Mary Ann Nichols — Remembering the Victims of the Whitechapel Killer
So often, we like to speculate on unsolved cases and Jack the Ripper’s case is one that keeps us scratching our heads over a hundred years later.
But in this, his victims are often remembered only as bodies. As numbers. 1, 2, 3, 4 ,5.
So I’m writing a series not on speculation, but on what we do know about the victims. With all the speculation, I’m willing to bet someone somewhere has guessed right.
Even if we do magically solve this case in 2022, all that will happen is the case will fade into obscurity and the victims will be forgotten.
I was going to make this one article, but instead, I decided to make an individual profile of each woman. I’m not going to use any of the post-mortem photos because I’m sure you’ve all seen them. If not, even if you search any of their names plus “alive,” the first picture Google will show is of them dead. So, I’m using the photos I found of them alive.
Mary “Polly” Walker was born on August 26th, 1845 in a house called Dawes Court near Fleet Street in London.
Even though the house was named, she wasn’t born into a wealthy family. Quite the opposite. Her father, Edward, did have a respectable trade as a blacksmith, but on average, he was paid about four shillings a day. For comparison, having a room in London at the time was, at a minimum, four shillings a week.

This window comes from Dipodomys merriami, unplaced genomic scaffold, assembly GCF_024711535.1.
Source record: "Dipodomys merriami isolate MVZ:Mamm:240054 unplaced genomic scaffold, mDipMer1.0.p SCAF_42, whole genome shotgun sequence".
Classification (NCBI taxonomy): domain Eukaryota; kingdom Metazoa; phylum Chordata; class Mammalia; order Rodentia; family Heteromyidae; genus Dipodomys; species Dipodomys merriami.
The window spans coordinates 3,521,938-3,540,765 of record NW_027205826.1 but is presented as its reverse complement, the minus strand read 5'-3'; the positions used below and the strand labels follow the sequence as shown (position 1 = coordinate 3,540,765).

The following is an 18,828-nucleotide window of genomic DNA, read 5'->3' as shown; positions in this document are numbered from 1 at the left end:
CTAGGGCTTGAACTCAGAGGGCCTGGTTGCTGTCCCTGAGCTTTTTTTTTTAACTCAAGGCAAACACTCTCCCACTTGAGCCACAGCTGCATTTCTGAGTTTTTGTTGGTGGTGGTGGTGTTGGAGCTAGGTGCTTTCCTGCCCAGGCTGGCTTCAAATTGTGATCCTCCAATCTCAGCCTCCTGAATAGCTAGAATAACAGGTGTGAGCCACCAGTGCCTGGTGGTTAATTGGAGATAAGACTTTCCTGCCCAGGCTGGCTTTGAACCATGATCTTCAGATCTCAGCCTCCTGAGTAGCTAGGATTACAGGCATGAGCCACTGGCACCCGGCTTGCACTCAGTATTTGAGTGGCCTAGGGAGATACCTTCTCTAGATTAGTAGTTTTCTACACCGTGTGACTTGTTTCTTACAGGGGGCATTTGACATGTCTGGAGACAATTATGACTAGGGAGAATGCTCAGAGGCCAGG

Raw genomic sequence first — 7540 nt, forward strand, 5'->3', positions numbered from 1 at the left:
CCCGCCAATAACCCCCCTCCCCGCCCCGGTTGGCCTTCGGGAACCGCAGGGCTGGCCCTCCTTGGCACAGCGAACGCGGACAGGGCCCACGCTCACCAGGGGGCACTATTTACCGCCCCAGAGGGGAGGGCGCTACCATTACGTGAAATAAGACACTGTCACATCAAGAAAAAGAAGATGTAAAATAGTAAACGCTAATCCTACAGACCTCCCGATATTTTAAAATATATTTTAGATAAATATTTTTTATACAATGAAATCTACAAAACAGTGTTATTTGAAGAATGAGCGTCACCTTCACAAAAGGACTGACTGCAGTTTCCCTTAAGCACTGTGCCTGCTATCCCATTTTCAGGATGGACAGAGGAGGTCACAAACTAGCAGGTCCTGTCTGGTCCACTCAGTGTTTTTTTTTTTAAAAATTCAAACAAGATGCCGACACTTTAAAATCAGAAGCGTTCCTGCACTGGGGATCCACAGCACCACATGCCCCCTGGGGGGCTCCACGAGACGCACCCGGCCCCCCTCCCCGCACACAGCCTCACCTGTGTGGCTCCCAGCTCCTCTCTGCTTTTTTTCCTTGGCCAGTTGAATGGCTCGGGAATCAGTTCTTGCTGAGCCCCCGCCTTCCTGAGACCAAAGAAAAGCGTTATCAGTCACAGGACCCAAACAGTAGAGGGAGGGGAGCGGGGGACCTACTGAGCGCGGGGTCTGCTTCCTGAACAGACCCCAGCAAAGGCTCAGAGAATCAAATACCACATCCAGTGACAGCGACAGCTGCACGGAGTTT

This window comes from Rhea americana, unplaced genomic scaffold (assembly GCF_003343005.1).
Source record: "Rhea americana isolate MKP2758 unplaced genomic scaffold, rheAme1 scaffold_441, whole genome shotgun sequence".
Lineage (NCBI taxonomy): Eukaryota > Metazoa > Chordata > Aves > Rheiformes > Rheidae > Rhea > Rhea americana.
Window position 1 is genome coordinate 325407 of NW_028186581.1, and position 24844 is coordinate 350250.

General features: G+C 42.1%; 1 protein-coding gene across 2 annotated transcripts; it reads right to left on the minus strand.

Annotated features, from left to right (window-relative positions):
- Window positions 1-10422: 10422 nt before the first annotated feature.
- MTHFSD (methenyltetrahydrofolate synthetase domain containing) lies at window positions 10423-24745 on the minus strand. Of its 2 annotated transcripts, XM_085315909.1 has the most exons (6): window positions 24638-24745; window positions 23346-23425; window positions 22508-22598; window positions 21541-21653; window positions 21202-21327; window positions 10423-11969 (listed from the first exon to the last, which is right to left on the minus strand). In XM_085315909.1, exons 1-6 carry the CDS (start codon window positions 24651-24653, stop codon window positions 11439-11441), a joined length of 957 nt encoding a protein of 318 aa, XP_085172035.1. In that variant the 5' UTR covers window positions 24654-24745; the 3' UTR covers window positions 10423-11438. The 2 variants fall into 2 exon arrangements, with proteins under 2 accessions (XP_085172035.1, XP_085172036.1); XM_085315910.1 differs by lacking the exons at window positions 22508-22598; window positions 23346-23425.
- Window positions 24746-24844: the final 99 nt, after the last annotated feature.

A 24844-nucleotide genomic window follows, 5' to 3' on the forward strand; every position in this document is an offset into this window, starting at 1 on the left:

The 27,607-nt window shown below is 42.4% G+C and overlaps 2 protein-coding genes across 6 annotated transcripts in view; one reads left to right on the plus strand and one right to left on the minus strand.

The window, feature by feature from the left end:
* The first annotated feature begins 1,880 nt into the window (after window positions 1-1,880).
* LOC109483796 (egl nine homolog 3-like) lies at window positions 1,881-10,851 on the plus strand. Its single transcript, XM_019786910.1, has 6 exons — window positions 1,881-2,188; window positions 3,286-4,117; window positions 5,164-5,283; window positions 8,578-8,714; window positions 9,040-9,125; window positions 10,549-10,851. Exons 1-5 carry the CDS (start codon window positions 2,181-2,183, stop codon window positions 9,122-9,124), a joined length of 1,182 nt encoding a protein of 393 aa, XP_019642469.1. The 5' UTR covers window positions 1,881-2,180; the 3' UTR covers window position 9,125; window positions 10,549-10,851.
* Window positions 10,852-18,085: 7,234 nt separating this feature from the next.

He and his wife Caroline had three children, including Mary, so they didn’t have a lot of money to spare. However, they encouraged their children to stay in school until they were fifteen in a time when even basic education wasn’t compulsory. Mary would learn how to read and write, which was a valuable skill.
After her mother died of tuberculosis, Mary was thrown into responsibility and expected to take her mother’s role at around the age of nine.
When Mary was about seventeen, she met William Nichols, a printer who was immediately embraced by Mary’s family of both her father and older brother…